Wansbeck MP Ian Lavery said he was "horrified" that the chancellor would seek to exploit the deaths of six children for political ends.
"Sick, sick, sick, Osborne outrageously using the unspeakable Philpott case in an attempt to boost public support for cutting welfare," he said on Twitter.
Labour peer Stewart Wood, a close adviser to Ed Miliband, also said: "I can't help but feel it's wrong for Osborne to exploit our horror at the Philpott case to try to boost public support for cutting welfare."
And shadow employment minister Stephen Timms said it was "wrong to link those acts with the debate about welfare" and that George Osborne should not be doing so, even implicitly.
"Millions of people including pensioners and the disabled, people in work and out of work, receive benefits and tax credits. The government needs to recognise that they are as shocked and disgusted by the callous killing of these children as anyone else in Britain," he said.
Philpott, who was jailed for life with a minimum term of 15 years today for killing six of his children, lived in a council house in Derby, claimed thousands of pounds in benefit.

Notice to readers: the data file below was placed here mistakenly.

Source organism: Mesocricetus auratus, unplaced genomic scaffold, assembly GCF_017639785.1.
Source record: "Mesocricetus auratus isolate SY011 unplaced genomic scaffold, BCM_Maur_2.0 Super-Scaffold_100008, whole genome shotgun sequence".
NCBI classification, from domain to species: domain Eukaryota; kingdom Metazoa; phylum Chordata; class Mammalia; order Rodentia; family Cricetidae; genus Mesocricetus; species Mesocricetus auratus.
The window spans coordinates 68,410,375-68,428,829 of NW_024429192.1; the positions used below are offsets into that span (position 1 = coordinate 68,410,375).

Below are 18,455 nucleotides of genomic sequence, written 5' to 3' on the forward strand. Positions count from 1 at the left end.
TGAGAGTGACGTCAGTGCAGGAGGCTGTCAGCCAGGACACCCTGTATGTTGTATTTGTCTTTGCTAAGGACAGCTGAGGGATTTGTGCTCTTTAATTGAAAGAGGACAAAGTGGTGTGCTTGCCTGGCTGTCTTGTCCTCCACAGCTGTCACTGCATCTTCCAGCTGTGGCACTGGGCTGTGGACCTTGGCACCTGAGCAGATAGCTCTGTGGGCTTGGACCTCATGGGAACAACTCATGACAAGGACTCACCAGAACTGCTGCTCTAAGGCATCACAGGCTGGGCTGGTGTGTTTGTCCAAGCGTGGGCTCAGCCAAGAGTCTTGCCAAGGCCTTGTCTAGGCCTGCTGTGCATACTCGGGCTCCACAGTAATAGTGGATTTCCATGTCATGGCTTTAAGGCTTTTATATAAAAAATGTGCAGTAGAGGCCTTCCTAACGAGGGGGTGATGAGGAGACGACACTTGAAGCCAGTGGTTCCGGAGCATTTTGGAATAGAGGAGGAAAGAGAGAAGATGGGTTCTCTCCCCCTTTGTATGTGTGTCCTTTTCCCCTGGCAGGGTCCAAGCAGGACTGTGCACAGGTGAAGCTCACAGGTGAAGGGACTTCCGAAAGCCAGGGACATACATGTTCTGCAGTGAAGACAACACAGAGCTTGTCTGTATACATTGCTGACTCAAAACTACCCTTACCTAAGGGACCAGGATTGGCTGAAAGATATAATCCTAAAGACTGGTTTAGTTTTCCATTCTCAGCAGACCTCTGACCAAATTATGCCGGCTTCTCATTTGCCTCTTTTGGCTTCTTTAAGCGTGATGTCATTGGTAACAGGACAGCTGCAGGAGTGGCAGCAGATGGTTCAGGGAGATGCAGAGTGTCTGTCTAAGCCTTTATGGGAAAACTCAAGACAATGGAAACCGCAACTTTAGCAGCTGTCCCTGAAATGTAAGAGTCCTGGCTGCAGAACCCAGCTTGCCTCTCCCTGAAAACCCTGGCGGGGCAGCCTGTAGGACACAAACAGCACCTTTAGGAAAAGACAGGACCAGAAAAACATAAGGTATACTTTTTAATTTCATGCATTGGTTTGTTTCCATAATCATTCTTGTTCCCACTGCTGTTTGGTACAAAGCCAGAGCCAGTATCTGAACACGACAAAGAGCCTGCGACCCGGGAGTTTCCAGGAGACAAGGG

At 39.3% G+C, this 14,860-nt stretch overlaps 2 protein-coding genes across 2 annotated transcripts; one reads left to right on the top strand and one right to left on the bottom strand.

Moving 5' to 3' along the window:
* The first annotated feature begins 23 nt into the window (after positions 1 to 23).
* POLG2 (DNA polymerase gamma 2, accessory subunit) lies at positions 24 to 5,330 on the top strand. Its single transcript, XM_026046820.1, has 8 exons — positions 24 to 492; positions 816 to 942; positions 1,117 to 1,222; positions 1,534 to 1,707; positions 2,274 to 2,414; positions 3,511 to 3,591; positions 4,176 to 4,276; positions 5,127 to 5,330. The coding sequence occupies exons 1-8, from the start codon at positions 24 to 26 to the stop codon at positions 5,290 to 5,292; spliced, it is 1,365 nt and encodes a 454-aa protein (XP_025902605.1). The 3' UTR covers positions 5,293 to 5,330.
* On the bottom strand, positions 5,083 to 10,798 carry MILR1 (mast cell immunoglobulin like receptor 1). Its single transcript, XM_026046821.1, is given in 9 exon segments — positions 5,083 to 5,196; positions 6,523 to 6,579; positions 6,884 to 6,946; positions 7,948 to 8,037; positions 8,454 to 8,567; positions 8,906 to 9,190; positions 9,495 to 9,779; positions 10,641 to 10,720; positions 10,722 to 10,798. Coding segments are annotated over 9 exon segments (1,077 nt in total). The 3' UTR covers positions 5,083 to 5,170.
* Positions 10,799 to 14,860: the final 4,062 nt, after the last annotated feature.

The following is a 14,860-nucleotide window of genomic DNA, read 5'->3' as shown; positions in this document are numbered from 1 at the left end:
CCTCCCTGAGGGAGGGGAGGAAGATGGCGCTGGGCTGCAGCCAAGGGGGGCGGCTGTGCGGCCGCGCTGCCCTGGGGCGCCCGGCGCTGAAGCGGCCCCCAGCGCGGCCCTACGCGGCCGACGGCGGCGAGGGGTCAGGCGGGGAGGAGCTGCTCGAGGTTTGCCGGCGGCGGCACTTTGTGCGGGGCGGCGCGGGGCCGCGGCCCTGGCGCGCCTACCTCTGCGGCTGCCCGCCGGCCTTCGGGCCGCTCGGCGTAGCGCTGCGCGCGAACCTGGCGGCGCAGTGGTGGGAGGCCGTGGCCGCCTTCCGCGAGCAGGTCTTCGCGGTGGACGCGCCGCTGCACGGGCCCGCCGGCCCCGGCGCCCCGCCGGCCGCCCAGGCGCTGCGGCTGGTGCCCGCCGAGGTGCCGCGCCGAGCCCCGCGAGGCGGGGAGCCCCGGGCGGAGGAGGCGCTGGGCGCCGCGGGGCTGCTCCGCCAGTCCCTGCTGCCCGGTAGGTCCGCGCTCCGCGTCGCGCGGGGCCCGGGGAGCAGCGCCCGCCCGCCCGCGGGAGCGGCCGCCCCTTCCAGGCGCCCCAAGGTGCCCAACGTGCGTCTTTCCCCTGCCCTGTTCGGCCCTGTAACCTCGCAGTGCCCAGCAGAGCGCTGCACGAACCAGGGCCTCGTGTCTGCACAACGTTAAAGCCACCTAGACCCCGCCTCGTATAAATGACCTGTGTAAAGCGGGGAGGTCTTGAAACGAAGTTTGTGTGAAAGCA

When asked today if the family were a product of Britain's benefit system, Osborne said: "Philpott is responsible for these absolutely horrendous crimes, these are crimes that have shocked the nation. The courts are responsible for sentencing.
"But I think there is a question for government and for society about the welfare state, and the taxpayers who pay for the welfare state, subsidising lifestyles like that. And I think that debate needs to be had."
The chancellor's comments came after the Daily Mail caused controversy after running a story about Philpott with the headline 'Vile Product Of Welfare UK'. Critics accused the paper of manipulating the tragedy to make a cheap point.
Osborne believes the public is on his side in his attempts to cut welfare payments and the issue is expected to be a key dividing line in the 2015 general election.
But Labour MP Andy McDonald said it was the chancellor who was "out of touch" with how the majority of people felt about welfare.
"He may as well make adverse comments about the entire population of a town or a religion, it's absolute nonsense," McDonald said.
"It just shows the depths to which they are prepared to stoop in demonising people who find themselves in difficult circumstances."
Labour's Dame Anne Begg, who chairs the Commons Work and Pensions Select Committee, told BBC Radio 4's World At One: "It was an evil act and I don't think we should be making policy on the back of a very exceptional case."